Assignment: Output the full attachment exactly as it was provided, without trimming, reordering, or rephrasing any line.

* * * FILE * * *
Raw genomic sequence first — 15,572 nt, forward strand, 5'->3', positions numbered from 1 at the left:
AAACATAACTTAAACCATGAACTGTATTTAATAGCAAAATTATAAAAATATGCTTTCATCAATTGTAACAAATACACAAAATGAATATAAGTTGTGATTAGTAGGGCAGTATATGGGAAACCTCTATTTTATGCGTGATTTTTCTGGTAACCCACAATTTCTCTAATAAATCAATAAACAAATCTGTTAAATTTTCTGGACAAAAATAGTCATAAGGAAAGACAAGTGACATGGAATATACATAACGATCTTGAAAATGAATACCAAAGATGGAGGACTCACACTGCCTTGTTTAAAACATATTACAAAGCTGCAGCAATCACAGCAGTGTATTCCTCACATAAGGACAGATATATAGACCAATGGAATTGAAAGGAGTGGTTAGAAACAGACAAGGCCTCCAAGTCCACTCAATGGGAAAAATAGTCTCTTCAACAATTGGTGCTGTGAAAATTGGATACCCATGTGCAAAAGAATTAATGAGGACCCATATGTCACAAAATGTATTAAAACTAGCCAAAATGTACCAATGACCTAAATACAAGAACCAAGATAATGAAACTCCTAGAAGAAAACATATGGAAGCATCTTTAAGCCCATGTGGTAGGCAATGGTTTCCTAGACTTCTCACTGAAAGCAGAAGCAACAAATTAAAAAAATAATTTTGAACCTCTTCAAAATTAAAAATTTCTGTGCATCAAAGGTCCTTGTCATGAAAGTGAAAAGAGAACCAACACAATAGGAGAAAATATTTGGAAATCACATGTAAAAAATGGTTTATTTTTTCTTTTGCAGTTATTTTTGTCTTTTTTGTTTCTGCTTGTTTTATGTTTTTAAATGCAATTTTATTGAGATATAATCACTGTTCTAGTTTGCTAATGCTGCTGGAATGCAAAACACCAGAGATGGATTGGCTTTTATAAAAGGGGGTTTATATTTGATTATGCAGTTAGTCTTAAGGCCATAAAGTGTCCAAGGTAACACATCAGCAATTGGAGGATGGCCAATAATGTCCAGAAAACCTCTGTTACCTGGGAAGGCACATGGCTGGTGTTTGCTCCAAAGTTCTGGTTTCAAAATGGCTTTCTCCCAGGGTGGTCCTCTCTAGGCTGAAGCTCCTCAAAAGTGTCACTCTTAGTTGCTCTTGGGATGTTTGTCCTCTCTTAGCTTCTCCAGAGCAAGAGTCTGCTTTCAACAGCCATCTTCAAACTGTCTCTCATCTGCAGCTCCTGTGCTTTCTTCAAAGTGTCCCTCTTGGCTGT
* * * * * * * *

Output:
Raw genomic sequence first — 15,572 nt, forward strand, 5'->3', positions numbered from 1 at the left:
AAACATAACTTAAACCATGAACTGTATTTAATAGCAAAATTATAAAAATATGCTTTCATCAATTGTAACAAATACACAAAATGAATATAAGTTGTGATTAGTAGGGCAGTATATGGGAAACCTCTATTTTATGCGTGATTTTTCTGGTAACCCACAATTTCTCTAATAAATCAATAAACAAATCTGTTAAATTTTCTGGACAAAAATAGTCATAAGGAAAGACAAGTGACATGGAATATACATAACGATCTTGAAAATGAATACCAAAGATGGAGGACTCACACTGCCTTGTTTAAAACATATTACAAAGCTGCAGCAATCACAGCAGTGTATTCCTCACATAAGGACAGATATATAGACCAATGGAATTGAAAGGAGTGGTTAGAAACAGACAAGGCCTCCAAGTCCACTCAATGGGAAAAATAGTCTCTTCAACAATTGGTGCTGTGAAAATTGGATACCCATGTGCAAAAGAATTAATGAGGACCCATATGTCACAAAATGTATTAAAACTAGCCAAAATGTACCAATGACCTAAATACAAGAACCAAGATAATGAAACTCCTAGAAGAAAACATATGGAAGCATCTTTAAGCCCATGTGGTAGGCAATGGTTTCCTAGACTTCTCACTGAAAGCAGAAGCAACAAATTAAAAAAATAATTTTGAACCTCTTCAAAATTAAAAATTTCTGTGCATCAAAGGTCCTTGTCATGAAAGTGAAAAGAGAACCAACACAATAGGAGAAAATATTTGGAAATCACATGTAAAAAATGGTTTATTTTTTCTTTTGCAGTTATTTTTGTCTTTTTTGTTTCTGCTTGTTTTATGTTTTTAAATGCAATTTTATTGAGATATAATCACTGTTCTAGTTTGCTAATGCTGCTGGAATGCAAAACACCAGAGATGGATTGGCTTTTATAAAAGGGGGTTTATATTTGATTATGCAGTTAGTCTTAAGGCCATAAAGTGTCCAAGGTAACACATCAGCAATTGGAGGATGGCCAATAATGTCCAGAAAACCTCTGTTACCTGGGAAGGCACATGGCTGGTGTTTGCTCCAAAGTTCTGGTTTCAAAATGGCTTTCTCCCAGGGTGGTCCTCTCTAGGCTGAAGCTCCTCAAAAGTGTCACTCTTAGTTGCTCTTGGGATGTTTGTCCTCTCTTAGCTTCTCCAGAGCAAGAGTCTGCTTTCAACAGCCATCTTCAAACTGTCTCTCATCTGCAGCTCCTGTGCTTTCTTCAAAGTGTCCCTCTTGGCTGT